Parenting concerns contribute significantly to the psychological distress of mothers with late-stage cancer, according to a new study.
Cancer is the leading cause of disease-specific death for parenting-age women in the United States, and women with incurable cancer who have children can have increased rates of depression and anxiety.
To better understand how parenting concerns might relate to the quality of life for this group, researchers surveyed 224 mothers with advanced cancer. They found that parenting concerns were significantly associated with lower quality of life—almost as much as declines in day-to-day physical functioning.
The findings, which appear in the journal Cancer, point to a need for greater support for mothers with metastatic cancer, researchers say.
“As part of cancer care, we ask about patients’ functional status, and how they are responding to treatment, but we are not systematically asking how cancer impacts our patients as parents, yet we know being a parent is incredibly important to their identity and well-being,” says Eliza M. Park, an assistant professor in the University of North Carolina School of Medicine psychiatry department and medicine department.
“Among women with metastatic cancer, their health-related quality of life is powerfully interlinked with their parenting concerns about the impact of their illness on their minor children. It appears to equally contribute to someone’s assessment of their quality of life as some of the clinical variables we routinely ask about,” Park says.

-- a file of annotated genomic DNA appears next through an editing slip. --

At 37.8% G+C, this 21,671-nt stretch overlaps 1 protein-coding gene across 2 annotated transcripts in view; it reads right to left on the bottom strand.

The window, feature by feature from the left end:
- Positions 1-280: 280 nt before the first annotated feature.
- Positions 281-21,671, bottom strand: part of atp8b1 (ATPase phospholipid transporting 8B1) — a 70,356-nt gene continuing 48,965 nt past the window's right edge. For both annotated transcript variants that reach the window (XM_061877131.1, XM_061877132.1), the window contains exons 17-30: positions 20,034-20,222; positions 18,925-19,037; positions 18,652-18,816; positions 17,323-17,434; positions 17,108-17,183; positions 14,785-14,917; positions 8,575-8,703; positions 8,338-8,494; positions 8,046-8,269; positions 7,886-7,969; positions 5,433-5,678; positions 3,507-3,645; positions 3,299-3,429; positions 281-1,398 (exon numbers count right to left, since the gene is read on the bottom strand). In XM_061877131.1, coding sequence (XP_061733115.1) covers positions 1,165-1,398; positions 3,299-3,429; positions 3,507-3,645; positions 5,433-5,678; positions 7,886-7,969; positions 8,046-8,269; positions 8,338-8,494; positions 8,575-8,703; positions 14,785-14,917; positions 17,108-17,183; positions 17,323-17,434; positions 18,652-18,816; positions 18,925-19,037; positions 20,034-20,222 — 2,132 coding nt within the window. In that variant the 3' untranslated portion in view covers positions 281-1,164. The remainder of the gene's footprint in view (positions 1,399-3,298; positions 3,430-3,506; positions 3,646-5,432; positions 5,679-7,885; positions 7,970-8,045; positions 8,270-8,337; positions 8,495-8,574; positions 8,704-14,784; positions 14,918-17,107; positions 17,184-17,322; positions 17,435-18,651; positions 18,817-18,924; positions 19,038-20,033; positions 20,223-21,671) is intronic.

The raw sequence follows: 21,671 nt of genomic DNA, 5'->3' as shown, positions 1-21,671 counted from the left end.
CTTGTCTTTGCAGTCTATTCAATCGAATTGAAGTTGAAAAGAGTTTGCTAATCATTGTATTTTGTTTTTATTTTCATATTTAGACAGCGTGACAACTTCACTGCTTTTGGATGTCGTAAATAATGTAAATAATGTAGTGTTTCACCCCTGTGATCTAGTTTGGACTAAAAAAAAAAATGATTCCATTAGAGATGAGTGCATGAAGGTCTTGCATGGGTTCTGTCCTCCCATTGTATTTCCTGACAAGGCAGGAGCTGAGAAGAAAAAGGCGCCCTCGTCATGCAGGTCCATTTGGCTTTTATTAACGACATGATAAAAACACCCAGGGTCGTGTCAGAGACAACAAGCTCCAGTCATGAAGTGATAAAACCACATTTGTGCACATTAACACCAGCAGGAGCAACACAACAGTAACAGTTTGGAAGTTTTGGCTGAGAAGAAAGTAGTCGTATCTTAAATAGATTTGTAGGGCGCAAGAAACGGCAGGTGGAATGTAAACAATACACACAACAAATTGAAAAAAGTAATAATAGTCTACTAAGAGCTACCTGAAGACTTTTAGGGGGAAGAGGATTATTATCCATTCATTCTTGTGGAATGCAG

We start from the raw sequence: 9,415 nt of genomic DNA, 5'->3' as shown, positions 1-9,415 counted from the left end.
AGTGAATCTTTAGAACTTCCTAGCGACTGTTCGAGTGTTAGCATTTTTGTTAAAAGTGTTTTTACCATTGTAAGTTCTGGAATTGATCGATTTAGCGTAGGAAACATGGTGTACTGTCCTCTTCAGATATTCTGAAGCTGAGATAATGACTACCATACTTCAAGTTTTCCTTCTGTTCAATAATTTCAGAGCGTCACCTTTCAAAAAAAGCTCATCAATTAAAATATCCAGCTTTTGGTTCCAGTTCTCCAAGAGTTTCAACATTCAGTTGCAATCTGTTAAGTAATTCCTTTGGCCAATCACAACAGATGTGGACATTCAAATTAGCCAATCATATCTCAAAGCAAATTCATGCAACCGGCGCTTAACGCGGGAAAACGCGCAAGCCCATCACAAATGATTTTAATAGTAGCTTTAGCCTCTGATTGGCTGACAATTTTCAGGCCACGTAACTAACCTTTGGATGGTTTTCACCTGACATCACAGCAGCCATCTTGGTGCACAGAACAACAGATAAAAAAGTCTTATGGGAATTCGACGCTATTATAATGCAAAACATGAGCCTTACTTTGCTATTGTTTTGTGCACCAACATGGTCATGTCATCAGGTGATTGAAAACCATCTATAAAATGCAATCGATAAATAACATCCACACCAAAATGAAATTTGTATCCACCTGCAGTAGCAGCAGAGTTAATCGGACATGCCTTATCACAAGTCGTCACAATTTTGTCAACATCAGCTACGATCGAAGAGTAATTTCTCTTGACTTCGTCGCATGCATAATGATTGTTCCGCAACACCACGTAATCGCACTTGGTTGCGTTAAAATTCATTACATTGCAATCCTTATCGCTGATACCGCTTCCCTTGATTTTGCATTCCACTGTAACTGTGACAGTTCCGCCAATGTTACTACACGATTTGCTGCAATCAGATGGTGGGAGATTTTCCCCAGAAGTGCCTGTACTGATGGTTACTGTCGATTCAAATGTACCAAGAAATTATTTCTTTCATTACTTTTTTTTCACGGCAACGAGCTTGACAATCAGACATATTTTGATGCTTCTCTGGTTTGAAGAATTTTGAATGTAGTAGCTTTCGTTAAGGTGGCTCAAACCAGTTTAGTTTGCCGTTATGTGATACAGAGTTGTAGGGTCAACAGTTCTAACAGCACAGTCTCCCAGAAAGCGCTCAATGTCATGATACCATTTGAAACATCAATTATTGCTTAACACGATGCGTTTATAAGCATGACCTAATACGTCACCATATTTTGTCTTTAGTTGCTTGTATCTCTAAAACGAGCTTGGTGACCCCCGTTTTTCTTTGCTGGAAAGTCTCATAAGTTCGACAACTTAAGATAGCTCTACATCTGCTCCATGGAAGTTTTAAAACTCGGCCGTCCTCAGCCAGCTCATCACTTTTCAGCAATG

In this study, Park and her colleagues conducted an online survey of women who had stage IV solid tumor cancer—cancer that had metastasized or spread elsewhere in the body—and at least one child under the age of 18 years. They found mothers with metastatic cancer had, on average, higher depression and anxiety scores than did the general population in the United States. Their emotional well-being scores were also lower than for all adults with cancer.
The researchers determined a mother’s emotional well-being was significantly linked with whether she had communicated with her children about her illness and her concerns about how her illness will financially impact her children.
When they took into account other factors that may contribute to a mother’s lower quality of life, Park and her colleagues found parenting concerns made up 39 percent of the difference in the quality of life scores. This was almost the same impact on their quality of life score as the degree to which their illness was affecting their ability to carry out day-to-day tasks.
“We found is that parenting-related factors contributed to the amount of variation you see in quality of life almost equally as something like your functional status,” Park says.
Based on these findings, Park and her colleagues are planning to investigate ways to address some of the concerns patients with children have and to better support the parents.
“We’re working to develop interventions for parents with advanced cancer or another serious illness to help them and their families adjust to the changes that occur with the diagnosis,” Park says.
“Part of the strategy may be helping them to learn how to communicate effectively with their other family members as well as their children, identifying future care planning needs if their illness gets worse, and providing education about how families can cope and promote resilience in their children,” Park explains.
A Junior Faculty Development Award from the University of North Carolina, the Doris Duke Charitable Foundation, the Foundation of Hope, the National Center for Advancing Translational Sciences, and the National Institutes of Health funded the study.
Source: UNC-Chapel Hill